Social app and video platform TikTok had around 656 million global users in 2021 and is projected to reach 755 million users this year. According to Putnam Research, “Generation Z and Millenials make up about 60% of TikTok users.”.

While TikTok has been famous for entertainment and e-commerce, investment content has become one of the most-viewed topics on the platform. This shows that young people are seeking information on personal finance and starting to grow their financial portfolios. Here’s what you need to know about how TikTok is shaping the future of investing.

The Rise of TikTok Finfluencers

Putnam Research says “21% of financial advisors are using TikTok for business.” With many young adults turning to social media to learn about personal finance and how to earn more money, comes the rise of TikTok financial influencers or finfluencers. Investopedia defines a finfluencer as “someone who shares their knowledge and expertise on specific financial topics, primarily on social media” ranging from personal finance, entrepreneurship space, and budgeting concepts, to trade stock tips and investing in cryptocurrency.

Finfluencers establish their credibility by solving problems and sharing tips and information in the most digestible way. They make money through partnerships or selling educational products. While you can find plenty of bad and dangerous information about finance, the stock market, and investing on TikTok, there are actually many finfluencers that offer the best financial news and advice on the platform. Just make sure to stay clear of finfluencer red flags.

How Reliable Is Financial Information on TikTok?

As with making any financial decision, research remains incredibly important. While free financial advice could be very appealing we should remain cautious and aware of which advice to follow and avoid. Here are some financial influencer red flags that you should take note of according to Investopedia:

  1. Influencers that make promises that are too good to be true, using terms such as “foolproof”, “guaranteed”, or “no fail.” Be cautious with those who promise to help you get rich quickly with little to no effort.
  2. Hard selling and a lot of sales pitches – Genuine influencers care about helping their followers improve their financial situation.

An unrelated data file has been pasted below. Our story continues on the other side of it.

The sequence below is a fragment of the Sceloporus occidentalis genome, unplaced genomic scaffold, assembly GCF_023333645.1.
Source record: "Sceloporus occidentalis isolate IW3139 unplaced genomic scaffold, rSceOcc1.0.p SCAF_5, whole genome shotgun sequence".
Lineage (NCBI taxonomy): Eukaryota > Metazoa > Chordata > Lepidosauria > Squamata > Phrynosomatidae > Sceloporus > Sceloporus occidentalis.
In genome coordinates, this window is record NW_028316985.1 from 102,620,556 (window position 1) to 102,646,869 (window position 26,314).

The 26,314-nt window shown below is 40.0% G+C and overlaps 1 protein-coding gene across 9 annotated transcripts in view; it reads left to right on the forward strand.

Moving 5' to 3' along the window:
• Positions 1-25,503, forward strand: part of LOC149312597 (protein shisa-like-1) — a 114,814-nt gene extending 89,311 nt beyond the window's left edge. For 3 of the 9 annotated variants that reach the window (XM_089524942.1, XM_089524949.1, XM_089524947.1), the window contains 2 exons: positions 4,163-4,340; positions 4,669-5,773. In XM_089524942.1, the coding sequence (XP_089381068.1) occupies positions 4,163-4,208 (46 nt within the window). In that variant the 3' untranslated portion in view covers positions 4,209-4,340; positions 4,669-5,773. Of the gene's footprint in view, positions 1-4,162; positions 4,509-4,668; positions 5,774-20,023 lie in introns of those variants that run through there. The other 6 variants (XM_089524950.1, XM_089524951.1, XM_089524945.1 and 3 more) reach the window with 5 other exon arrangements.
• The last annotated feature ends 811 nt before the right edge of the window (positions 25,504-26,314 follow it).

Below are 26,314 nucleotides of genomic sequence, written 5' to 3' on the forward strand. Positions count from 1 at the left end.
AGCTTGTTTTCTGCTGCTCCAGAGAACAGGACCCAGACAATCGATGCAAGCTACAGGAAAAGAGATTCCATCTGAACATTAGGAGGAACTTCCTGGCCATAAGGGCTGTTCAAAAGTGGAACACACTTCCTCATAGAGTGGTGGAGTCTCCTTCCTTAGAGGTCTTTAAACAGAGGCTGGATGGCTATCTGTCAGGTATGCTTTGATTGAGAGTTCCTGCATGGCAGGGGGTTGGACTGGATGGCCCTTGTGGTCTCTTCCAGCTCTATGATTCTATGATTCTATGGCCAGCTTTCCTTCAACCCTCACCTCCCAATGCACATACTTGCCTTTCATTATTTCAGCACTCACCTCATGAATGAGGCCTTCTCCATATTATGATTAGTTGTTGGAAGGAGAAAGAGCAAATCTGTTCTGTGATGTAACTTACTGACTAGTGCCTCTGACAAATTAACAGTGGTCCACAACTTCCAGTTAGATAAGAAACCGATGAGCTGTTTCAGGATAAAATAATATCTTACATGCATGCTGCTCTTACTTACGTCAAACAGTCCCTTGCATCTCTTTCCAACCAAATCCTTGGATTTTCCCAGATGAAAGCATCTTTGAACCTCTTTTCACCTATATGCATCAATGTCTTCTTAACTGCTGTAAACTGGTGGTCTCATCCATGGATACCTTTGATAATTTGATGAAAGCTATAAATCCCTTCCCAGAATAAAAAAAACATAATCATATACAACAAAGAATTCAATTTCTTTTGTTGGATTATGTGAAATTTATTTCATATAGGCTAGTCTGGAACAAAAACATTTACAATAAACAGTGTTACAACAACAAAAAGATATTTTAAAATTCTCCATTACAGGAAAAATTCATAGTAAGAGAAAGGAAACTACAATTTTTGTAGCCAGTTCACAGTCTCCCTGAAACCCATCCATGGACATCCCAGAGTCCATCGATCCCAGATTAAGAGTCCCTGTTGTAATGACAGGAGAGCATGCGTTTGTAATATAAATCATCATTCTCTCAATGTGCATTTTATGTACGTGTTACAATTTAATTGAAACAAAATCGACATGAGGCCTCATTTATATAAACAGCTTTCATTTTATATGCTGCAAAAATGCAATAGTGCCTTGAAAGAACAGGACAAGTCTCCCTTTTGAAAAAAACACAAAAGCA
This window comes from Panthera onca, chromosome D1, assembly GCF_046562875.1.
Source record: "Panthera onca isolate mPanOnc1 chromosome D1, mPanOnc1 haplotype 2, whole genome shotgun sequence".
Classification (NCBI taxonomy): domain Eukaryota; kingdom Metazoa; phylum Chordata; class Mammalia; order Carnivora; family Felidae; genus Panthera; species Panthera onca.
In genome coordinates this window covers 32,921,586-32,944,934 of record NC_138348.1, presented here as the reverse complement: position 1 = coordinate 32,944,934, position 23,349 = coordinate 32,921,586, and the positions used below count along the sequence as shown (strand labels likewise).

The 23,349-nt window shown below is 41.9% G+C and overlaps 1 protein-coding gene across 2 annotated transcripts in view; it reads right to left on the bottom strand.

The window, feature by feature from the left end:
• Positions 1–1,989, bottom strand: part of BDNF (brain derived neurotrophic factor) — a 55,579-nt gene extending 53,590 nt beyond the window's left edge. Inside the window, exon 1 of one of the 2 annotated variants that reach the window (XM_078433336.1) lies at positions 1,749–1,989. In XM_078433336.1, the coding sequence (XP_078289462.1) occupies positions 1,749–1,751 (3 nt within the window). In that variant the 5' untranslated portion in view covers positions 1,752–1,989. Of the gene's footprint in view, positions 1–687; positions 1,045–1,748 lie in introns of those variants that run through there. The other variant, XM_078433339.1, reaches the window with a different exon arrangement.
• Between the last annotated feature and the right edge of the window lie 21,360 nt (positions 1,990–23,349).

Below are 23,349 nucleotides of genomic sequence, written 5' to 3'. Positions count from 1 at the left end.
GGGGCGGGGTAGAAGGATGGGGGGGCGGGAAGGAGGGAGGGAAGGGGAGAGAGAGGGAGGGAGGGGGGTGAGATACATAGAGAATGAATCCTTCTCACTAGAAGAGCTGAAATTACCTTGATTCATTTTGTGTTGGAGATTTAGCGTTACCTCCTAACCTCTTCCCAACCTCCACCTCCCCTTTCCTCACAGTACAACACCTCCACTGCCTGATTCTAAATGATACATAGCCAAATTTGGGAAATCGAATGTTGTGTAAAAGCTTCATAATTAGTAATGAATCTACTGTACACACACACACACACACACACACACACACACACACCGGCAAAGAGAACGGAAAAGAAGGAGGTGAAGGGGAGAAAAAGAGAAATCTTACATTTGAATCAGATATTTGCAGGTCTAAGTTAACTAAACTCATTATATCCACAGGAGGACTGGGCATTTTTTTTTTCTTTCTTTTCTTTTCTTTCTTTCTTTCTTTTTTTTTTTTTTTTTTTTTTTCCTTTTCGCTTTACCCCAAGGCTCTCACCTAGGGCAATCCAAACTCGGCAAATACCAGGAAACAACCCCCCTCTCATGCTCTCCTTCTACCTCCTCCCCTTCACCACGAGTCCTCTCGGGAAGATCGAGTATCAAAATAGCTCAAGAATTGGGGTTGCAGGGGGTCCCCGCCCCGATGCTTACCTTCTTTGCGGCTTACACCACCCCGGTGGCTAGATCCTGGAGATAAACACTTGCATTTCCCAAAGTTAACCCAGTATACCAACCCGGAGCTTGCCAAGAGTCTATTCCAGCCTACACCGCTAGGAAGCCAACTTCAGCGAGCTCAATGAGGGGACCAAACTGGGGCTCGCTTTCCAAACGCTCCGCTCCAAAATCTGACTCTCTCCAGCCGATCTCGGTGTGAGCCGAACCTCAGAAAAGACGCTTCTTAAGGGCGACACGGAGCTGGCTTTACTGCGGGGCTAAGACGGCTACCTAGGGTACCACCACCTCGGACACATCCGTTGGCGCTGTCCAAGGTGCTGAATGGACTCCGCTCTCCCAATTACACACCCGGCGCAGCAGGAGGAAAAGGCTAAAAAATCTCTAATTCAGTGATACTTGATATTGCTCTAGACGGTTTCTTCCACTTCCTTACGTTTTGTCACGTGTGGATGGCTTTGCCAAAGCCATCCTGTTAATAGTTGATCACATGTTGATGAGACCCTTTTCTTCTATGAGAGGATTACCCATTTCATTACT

3. Influencers that cannot show you proof of how they achieved success. You can check trusted sources like the Internal Revenue Service (IRS) or U.S. Securities and Exchange Commission (SEC).
  4. Influencers constantly pushing paid promotions
  5. Many followers, little engagement
  6. Requesting for money or gift cards before providing content, product, or service

Emerging video-investing app Zeed combines TikTok’s video-style content and traditional stock trading service. It is also looking to legitimize content by verifying creators and fact-checking videos.

Marketing and Advertising on TikTok

Even big tech companies like Google, Apple, and Microsoft showcase their brands through TikTok because they know it’s the best way to reach younger consumers. They use this platform to share humanized, relatable content that can set them apart from other brands.

Some of the challenges in crafting a TikTok marketing strategy is having the time and money to produce videos consistently. This means needing a marketing team that can create content with speed and quality.

Global One Media is also on TikTok! Follow us for the most recent highlights of the current industry leaders in the small and mid-cap stock market: Global One Media TikTok.

The information and content mentioned in Global One Media’s blog are not intended to be and do not constitute financial advice, investment advice, trading advice or any other advice or recommendation of any sort. The content found in this blog is for general information only and was created for exclusive distribution on Global One Media’s network. Global One Media presented information that was available to them at the time of writing, for informational purposes only and is not intended as investment advice. Global One Media has no investment relationship at all with any entities discussed in the blog. Investors should seek financial advice before making any investment decisions.